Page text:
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Letter to Editor Staten Island Advance – June 1, 2008

letter to editor

Sunday, June 01, 2008

I’m often asked whether I think wind power can help meet our electricity needs. My answer is yes: Wind has a role to play in the energy mix. But wind can’t do the job by itself.

Because wind is by nature an intermittent and somewhat unpredictable power source, it has to be backed up by more reliable power sources, like gas, nuclear and hydro.

On the other hand, when the wind is blowing, it is often possible to reduce fossil fuel-based electricity generation, thus reducing carbon dioxide emissions and air pollution. This is beneficial to both the environment and human health.

The path toward cleaner air and reduced greenhouse gas emissions lies in the reduction of fossil fuels and an energy mix that favors nuclear energy and renewables such as hydro, wind and biomass.

There are leaders in government who understand this. Staten Island Borough President James P. Molinaro is one.

I’ve spoken to the borough president about his efforts to site a wind farm at the former Fresh Kills landfill by Earth Day 2009. He’s gone over his plans with me in detail, and his initiative is admirable, not least because he has offered his borough’s own back yard for the development of this project, bucking the Not-In-My-Back-Yard (NIMBY) trend that has derailed other wind farm proposals.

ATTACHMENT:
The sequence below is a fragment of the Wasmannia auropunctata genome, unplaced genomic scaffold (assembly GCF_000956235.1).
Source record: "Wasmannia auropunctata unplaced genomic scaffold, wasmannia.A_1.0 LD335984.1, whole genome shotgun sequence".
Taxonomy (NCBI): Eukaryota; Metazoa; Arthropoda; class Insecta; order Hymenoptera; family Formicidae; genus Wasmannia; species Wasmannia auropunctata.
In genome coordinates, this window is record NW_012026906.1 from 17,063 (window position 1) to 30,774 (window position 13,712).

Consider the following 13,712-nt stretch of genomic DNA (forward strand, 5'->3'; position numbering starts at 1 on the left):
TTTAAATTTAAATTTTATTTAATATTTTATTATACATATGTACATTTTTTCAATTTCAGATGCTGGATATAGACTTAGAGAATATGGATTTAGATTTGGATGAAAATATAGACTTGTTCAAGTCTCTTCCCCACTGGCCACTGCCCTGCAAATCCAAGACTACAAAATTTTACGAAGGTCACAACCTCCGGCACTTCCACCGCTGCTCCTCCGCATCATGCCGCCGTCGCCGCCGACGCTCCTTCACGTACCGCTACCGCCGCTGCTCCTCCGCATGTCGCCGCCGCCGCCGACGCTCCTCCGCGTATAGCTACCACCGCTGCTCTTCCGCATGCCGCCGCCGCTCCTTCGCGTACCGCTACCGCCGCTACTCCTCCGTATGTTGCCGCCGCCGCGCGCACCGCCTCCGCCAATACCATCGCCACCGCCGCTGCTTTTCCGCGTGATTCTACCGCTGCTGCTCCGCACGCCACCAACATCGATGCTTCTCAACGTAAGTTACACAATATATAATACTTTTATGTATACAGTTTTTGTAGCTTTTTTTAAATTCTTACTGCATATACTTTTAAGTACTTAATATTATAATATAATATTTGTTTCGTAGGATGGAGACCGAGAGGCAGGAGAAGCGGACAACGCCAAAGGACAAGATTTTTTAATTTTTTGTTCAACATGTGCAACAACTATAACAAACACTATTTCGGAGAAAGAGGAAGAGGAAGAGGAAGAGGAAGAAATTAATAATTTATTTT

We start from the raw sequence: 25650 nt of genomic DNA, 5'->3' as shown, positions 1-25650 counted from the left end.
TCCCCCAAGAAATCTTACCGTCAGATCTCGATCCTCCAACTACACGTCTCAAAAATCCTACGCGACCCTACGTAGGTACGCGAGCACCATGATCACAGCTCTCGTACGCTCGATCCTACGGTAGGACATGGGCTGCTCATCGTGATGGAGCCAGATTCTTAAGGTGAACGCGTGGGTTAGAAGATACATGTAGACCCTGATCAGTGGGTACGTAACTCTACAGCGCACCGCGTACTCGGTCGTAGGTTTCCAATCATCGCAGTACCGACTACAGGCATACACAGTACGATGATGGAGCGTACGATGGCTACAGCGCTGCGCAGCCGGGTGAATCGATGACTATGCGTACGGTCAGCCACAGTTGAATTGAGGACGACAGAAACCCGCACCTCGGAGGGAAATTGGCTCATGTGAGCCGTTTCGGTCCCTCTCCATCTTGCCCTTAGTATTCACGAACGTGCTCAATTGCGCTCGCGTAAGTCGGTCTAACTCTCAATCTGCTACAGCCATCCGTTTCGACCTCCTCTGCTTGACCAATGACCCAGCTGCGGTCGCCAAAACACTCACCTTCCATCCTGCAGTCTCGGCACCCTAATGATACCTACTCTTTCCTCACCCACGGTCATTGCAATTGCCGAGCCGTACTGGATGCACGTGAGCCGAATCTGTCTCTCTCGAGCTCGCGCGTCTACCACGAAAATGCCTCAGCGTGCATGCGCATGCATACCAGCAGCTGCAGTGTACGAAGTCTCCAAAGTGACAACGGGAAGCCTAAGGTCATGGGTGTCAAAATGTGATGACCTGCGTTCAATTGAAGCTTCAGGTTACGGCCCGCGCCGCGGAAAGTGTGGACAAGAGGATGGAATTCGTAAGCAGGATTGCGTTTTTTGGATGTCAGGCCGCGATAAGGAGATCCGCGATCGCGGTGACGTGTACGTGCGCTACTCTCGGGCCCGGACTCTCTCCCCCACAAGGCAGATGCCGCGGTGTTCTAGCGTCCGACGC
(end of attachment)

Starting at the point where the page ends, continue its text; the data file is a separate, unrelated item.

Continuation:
If Borough President Molinaro succeeds in bringing the wind farm about, then during strong wind periods it could produce enough electricity to power 5,000 homes. And during those times, gas plants could be turned off, thus avoiding large amounts of carbon dioxide emissions.

By combining wind with other clean energy technologies, and encouraging new technologies such as smart metering, New York can take a positive step towards reducing the use of fossil fuels. This, in turn, will reduce greenhouse gas emissions and improve air quality.

New York can continue on its path toward clean energy by encouraging new wind energy developments.

The time for common sense, for scientifically sound decisions on energy and support for clean energy generation, is here and now.

[The writer is an adviser to the New York Affordable Reliable Electricity Alliance (New York AREA), and is also a co-founder and former leader of Greenpeace, and chairman and chief scientist of Greenspirit Strategies Ltd.]

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